Who pulled off the best overtaking move of 2009? These top ten choices have been whittled down from dozens of suggestions made by F1 Fanatic readers.
If you’re mind’s already made up cast your vote now, or see below for the best arguments in favour of each of them and videos of the passes.
What was the best pass of 2009?
- Malaysia: Mark Webber on Fernando Alonso (5%)
- China: Lewis Hamilton on Kimi Raikkonen (9%)
- Bahrain: Jenson Button on Lewis Hamilton (8%)
- Spain: Mark Webber on Fernando Alonso (9%)
- Monaco: Nico Rosberg on Felipe Massa (4%)
- Belgium: Kimi Raikkonen on Giancarlo Fisichella (17%)
- Japan: Heikki Kovalainen on Giancarlo Fisichella (3%)
- Brazil: Jenson Button on Romain Grosjean (13%)
- Brazil: Kamui Kobayashi on Kazuki Nakajima (7%)
- Abu Dhabi: Kamui Kobayashi on Jenson Button (25%)
Total Voters: 2,252
Malaysia: Mark Webber on Fernando Alonso
If Fernando Alonso learned anything this season it’s that Mark Webber does not go down without a fight. Twice the Red Bull driver reversed Alonso’s passing attempts in fine style – and both of them were nominated in this top ten.
Very good pass on a car with KERS and Alonso is very tough racer.
China: Lewis Hamilton on Kimi Raikkonen
As the rain hammered down at Shanghai Lewis Hamilton tentatively emerged from the cloud of spray behind Kimi Raikkonen’s Ferrari and navigated around the outside of him at turn seven. Impressive driving in foul conditions.
Hamilton on Raikkonnen on the outside in the wet at Shanghai was the one that immediately came to mind when I saw the topic of this article. So, that?óÔéĽÔäós the one the gets my vote for sure.
Bahrain: Jenson Button on Lewis Hamilton
With Hamilton’s McLaren out of its KERS boost as he returned to the start/finish line for the first time at Bahrain, Button had a precious chance to get past him. Diving off-line onto the dusty part of the track Button nailed his braking point and scrambled ahead.
For me, the best move was Button on Hamilton at Bahrain. Against a car with a theoretical advantage due to KERS, it was clean, precise, fair and masterful. It?óÔéĽÔäós moves like that that won him the world champion.
Spain: Mark Webber on Fernando Alonso
A re-take of Webber’s gutsy ‘reversal’ on Alonso from Sepang, but this time Webber had less space to work with.
As he swung back to the inside I thought “this’ll end in tears”. But credit to both of them, they stayed on the circuit and Webber kept his position.
The Spaniard using KERS to make his way past Webber, only for the Aussie coming back through under braking into Turn 1 was inspired.
Monaco: Nico Rosberg on Felipe Massa
Opportunities to pass a rival at Monaco are few and far between. So when Felipe Massa cut the chicane trying to pass Sebastian Vettel, the chasing Nico Rosberg knew he had a chance.
While Massa pulled over to let Vettel by, Rosberg glued himself to the back of the Red Bull and, with mere millimetres separating him from Massa, squeezed by into Tabac. A pity Williams then screwed up his pit stop strategy.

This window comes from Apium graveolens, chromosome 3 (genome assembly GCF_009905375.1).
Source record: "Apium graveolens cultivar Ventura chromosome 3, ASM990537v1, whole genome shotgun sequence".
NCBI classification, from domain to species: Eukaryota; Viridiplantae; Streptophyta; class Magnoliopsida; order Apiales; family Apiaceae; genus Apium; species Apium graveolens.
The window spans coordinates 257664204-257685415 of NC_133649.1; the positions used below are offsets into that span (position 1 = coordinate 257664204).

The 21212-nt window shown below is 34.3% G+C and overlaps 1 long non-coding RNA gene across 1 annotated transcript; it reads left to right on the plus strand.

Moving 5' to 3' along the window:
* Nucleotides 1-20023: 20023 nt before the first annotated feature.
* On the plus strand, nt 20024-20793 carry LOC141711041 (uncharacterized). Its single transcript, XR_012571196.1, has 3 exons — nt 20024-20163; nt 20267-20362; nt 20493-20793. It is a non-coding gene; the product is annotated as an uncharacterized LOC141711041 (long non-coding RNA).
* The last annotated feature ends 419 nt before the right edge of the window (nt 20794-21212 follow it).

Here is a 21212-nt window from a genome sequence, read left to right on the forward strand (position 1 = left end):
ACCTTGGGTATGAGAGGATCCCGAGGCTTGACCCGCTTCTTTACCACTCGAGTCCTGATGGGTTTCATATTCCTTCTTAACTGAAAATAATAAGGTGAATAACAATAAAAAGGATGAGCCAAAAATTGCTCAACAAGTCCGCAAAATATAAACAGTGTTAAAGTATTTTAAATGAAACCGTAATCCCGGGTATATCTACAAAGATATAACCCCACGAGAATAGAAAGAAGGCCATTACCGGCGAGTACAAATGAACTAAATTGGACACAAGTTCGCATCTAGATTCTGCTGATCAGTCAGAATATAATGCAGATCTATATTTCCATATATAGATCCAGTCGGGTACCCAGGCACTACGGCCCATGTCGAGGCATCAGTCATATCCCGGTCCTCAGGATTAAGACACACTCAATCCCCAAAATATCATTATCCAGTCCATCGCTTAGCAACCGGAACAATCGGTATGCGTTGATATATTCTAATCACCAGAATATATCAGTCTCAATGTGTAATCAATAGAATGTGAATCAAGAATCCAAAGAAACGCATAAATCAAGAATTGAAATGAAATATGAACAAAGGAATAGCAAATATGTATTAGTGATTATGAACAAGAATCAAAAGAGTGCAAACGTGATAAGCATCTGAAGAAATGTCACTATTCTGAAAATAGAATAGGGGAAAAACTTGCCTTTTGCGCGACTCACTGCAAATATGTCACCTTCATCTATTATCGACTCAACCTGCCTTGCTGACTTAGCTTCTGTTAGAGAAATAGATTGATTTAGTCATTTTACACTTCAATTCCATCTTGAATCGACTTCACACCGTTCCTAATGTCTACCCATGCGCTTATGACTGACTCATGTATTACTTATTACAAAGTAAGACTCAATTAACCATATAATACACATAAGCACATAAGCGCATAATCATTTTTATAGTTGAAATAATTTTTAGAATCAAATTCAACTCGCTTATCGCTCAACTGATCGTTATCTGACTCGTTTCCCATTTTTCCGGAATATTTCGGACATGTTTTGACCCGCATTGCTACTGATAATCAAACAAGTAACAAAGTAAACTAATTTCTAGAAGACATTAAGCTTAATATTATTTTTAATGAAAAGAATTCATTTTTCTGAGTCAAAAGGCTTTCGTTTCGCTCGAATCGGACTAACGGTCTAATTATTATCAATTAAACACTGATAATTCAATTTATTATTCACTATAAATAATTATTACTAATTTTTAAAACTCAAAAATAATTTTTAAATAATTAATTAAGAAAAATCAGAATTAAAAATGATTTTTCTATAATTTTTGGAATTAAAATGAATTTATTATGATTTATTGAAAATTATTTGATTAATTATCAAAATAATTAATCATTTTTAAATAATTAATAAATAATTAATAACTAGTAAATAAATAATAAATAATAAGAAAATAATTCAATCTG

Rosberg on Massa at Monaco was scary. Didn?óÔéĽÔäót realise it was that close during the race.
Belgium: Kimi Raikkonen on Giancarlo Fisichella
Kimi R?â?ńikk?â?Ânen in second place with a KERS button, a safety car restart… Giancarlo Fisichella was a sitting duck.
It was a great move, and given the fact that Fisichella was on his back for the rest of the race?óÔéĽ?Ş one hell of an overtake.
Japan: Heikki Kovalainen on Giancarlo Fisichella
Inspired stuff from Heikki Kovalainen who mugged Fisichella as the pair left the pits. A pity he’d ruined his race by blundering into Adrian Sutil a few laps earlier. This pass was for 13th place.
If only Heikki had shown this level of hunger/determination all season.
Brazil: Kamui Kobayashi on Kazuki Nakajima
Kamui Kobayashi won an instant fan following for his refusal to back down in wheel-to-wheel racing. This round-the-outside pass on countryman Kazuki Nakajima probably shouldn’t have worked – but it did.
Showed skill and control without being too dangerous in his first ever F1 race (must have wounded Nakajima?óÔéĽÔäós pride badly).
Brazil: Jenson Button on Romain Grosjean
I have nothing to add to Tim’s brilliant argument in favour of this pass:
Put yourself in Jenson?óÔéĽÔäós shoes. The title is within your grasp in Brazil, but you need to finish the race and score points to clinch it. There?óÔéĽÔäós a Renault ahead but is it Alonso or Grosjean? Alonso would probably be hard but fair, the last time you tangled with Grosjean you both crashed at Spa.
Grosjean has absolutely nothing to lose if you both crash, he needs to impress to secure a drive for next year. You?óÔéĽÔäóre alongside him on the outside of a long, fast, tightening bend, barely ahead. Even if he gives you room he might accidentally drift wide and then you?óÔéĽÔäóll both crash?óÔéĽ?Ş
Button had an awful lot at stake, Grosjean had nothing to lose. There may have been a few technically better or more innovative passes in 2009, but no one put as much on the line as Jenson did here. My stand out memory from the season just gone.
Abu Dhabi: Kamui Kobayashi on Jenson Button
Yes, Kobayashi was only able to get a run on Button because the Brawn driver had pitted recently.
But give him credit – he took the opportunity presented to him and if he hadn’t seized it he wouldn’t have ended the race ahead of team mate Jarno Trulli. And he might not have earned a place at Sauber for 2010.
Watch out newly crowned world drivers’ champion – here is the rookie. And considering all the other drivers that came into the series mid/late season… Class.
A few of the fine passes to narrowly miss out on the short list were Alonso’s move on Trulli at Bahrain (a favourite of mine), Webber’s on Button at Shanghai and the Hamilton-Alonso battle at Silverstone.
Read more: What was the best pass of 2009? (Video)
Image (C) Ferrari spa